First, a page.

UFC 206 has got a bit of a bad rap. Ever since the card was announced, and fights began being added, the UFC’s return to Canada has been met pretty consistently with a “yeah, but..”
Some of that, is the understandable frustration at the absence of Georges St-Pierre. The legendary welterweight made it clear he was angling for a return, and the combination of his announcements timing and the upcoming Toronto card made it seem like a match made in heaven — until it wasn’t made.
So, there was already a sense of being underwhelmed that was then made worse when the headlining act between Daniel Cormier and Anthony Johnson was axed due to injury. And all that’s without going into the sudden addition of a spurious interim featherweight title.
But if you take all that controversy away, you’re actually left with a pretty decent card. Sure there isn’t a main event to rival that of UFC 205 or UFC 207, and Canadians are definitely suffering from having an event stuck in between two of the biggest of the year — but on paper this is could turn out to be quite the show.
Anthony Pettis vs. Max Holloway
Baggage aside, the featherweight main event has the potential to be a fight of the year candidate.
Pettis and Holloway are both hugely dynamic fighters, able to both mix flashy techniques with grit and a willingness to stand firm and trade. Holloway rides a nine fight win streak, while Pettis recently broke a three bout slide; although the Milwaukeean’s undeniable skill puts his lack of momentum into lesser value.
But one thing that could play a potential factor here is the weight cut. Pettis failed to reach 145-pounds, and looked incredibly gaunt and weak on the scales. So, while the fight goes ahead, in something that could be a close and evenly matched affair, a draining weight cut could certainly take it’s toll in the fourth and fifth rounds.
Pick: Max Holloway
Donald Cerrone vs. Matt Brown
In the co-main event, Cowboy Cerrone vs. Matt Brown is the only
The fight has also taken an interesting aspect, in regards to Brown’s attitude. In this weeks media leading up the bout, Brown has made no secret that he doesn’t care for Cerrone, and a tense staredown where he turned down a handshake only drove the point further.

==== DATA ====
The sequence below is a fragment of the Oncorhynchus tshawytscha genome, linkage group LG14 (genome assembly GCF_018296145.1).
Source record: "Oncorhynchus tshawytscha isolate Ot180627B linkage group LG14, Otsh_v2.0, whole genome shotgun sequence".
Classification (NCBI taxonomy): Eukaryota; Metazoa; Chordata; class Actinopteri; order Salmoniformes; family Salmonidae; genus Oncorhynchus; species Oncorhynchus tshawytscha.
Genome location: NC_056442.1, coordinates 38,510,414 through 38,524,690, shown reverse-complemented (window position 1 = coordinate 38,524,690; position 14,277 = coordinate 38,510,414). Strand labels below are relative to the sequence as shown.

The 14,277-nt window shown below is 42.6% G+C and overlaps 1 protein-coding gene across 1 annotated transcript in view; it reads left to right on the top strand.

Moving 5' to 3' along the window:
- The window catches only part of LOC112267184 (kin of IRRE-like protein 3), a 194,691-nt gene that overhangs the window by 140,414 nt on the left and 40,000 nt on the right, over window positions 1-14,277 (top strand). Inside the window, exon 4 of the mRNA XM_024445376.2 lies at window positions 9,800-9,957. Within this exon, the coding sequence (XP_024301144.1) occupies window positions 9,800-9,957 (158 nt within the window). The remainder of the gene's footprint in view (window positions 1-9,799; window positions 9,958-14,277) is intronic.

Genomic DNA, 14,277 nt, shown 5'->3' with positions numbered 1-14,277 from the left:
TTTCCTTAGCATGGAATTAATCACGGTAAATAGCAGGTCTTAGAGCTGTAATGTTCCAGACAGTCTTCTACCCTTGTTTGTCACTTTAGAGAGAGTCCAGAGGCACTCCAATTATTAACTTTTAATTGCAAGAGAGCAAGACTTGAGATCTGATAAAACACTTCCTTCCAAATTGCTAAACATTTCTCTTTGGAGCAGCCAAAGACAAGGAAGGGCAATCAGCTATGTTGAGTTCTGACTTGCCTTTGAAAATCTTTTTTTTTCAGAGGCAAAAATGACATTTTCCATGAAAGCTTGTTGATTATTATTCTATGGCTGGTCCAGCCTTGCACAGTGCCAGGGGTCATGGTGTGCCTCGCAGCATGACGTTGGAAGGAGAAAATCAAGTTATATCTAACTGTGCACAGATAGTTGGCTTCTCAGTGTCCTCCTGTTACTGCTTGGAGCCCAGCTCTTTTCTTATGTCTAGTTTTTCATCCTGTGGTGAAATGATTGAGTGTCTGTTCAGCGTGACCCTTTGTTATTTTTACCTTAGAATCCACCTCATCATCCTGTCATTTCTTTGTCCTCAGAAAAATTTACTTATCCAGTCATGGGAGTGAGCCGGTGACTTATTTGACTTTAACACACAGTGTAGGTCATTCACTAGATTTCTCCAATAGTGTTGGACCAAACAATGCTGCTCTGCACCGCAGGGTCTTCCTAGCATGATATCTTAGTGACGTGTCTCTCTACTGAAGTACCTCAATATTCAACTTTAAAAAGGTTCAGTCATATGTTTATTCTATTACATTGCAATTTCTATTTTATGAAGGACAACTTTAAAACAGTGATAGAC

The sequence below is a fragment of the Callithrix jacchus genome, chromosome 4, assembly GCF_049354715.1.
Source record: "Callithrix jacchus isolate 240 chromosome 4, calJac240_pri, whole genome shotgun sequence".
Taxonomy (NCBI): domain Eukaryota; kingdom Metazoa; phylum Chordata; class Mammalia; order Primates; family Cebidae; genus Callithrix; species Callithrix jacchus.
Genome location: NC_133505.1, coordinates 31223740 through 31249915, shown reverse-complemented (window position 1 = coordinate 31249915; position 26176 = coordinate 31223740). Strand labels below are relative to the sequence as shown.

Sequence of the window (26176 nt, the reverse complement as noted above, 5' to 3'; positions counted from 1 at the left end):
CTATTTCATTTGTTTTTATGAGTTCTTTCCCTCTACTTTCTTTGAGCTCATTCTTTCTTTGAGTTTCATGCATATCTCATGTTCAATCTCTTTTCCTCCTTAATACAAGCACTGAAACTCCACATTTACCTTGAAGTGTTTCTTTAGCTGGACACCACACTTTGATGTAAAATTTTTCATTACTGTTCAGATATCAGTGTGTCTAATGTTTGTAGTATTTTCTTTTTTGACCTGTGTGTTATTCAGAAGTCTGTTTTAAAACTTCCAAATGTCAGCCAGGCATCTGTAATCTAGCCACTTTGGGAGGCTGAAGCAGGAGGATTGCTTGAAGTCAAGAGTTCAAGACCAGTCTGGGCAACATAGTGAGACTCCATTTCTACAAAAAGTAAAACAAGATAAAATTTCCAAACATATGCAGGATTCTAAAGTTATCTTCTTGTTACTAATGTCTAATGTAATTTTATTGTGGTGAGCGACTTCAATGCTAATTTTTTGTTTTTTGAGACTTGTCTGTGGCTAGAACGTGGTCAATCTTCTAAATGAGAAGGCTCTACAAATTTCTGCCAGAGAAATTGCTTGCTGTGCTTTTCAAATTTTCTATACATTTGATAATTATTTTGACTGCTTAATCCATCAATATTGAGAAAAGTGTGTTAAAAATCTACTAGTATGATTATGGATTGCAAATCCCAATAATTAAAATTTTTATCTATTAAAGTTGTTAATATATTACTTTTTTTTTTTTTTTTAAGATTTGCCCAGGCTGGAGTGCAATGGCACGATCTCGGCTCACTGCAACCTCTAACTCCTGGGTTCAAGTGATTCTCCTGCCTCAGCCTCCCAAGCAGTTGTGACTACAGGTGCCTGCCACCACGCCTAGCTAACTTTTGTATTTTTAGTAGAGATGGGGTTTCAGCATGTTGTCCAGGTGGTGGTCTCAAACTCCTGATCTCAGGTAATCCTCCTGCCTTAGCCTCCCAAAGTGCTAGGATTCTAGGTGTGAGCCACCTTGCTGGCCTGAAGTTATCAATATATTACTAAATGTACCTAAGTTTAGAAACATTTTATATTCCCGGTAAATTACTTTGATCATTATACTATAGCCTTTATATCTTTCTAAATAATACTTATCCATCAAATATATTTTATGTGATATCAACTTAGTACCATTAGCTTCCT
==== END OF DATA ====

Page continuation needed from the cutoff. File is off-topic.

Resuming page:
Despite the intrigue, the two are facing different types of momentum.
Brown is on a two fight losing streak, while Cerrone appears to be hitting a consistent best after a move up to the welterweight division. But despite the contrast in fortunes, Brown is game for anybody, and his pressure could cause trouble for Cerrone’s more measure style. The fight could well be decided in who dictates the range, with Brown looking to clinch and elbow, with Cerrone no doubt using his patented knee to counter and keep distance.
In the end, while the fight certainly has the potential to be insane and go in any direction, Cerrone’s incredible 170-pound run looks favourite to continue here.
Pick: Donald Cerrone
Cub Swanson vs. Dooho Choi
When Choi defeated Thiago Taveres in July, and called out Cub Swanson, it was an ambitious ask. Swanson is a former title contender at featherweight, and despite entering what some consider to be the downward slide of his career, is a formidable opponent — especially for a young up and comer like Choi.
But “the Korean Superboy” does appear to be a genuine talent. His knockout victories with the same hard right hand appear to be something of a trend, and will definitely give the multiple strike style of Swanson something to think about.
In the end, this is a fight that could well be decided on where it takes place. If Swanson can force the wrestling, he may be able to slow the pace down and grind a decision (which would be his third straight). Despite that, fighting is a lot to do with momentum, and that is with the Korean.
Pick: Dooho Choi
Tim Kennedy vs. Kelvin Gastelum
When Tim Kennedy and Kelvin Gastelum agreed to fight at UFC 205, neither man expected to end up meeting each other in Canada a month later, but that’s just kind of how UFC 206 has been.
Kennedy hasn’t fought since his bizarre loss (stoolgate) against Yoel Romero back in September of 2014. To put that into context, Conor McGregor fought Dustin Poirier at the same event.
Meanwhile Gastelum has fought five times since that date, and has achieved a decent 3-2 record, culminating in his most recent and most impressive win over Johny Hendricks at UFC 200.
It’s an interesting bout, partially because Gastelum continues to show new growth every time he fights, and partially because Kennedy has been away so long.
Because Kennedy’s personality can sometimes rub people the wrong way, fans tend to overlook his abilities. He has a dominant victory over current champion Michael Bisping, and the Romero loss has quite a substantial asterisk beside it. Look for him to remind observers why he was near the top of the division with a win here.
Jordan Mein vs. Emil Weber Meek
Opening the main card is Jordan Mein and Emil Weber Meek.
For an opener, Meek has actually drawn a fair amount of attention over the course of fight week. His enthusiasm at media events and his incredible viking-like appearance has got people talking… particularly when the Ontario commission required him to shave his beard.
One thing that’s striking about the opening bout is the difference in experience. Meek has 10 fights on his record, which seems rather paltry in comparison to Mein’s 39.
The odds show Mein as the slight favourite, and I’m inclined to go along wiht those. Look for the veteran to hand Meek a loss as he makes his UFC debut.
With all that being said, enjoy the fights!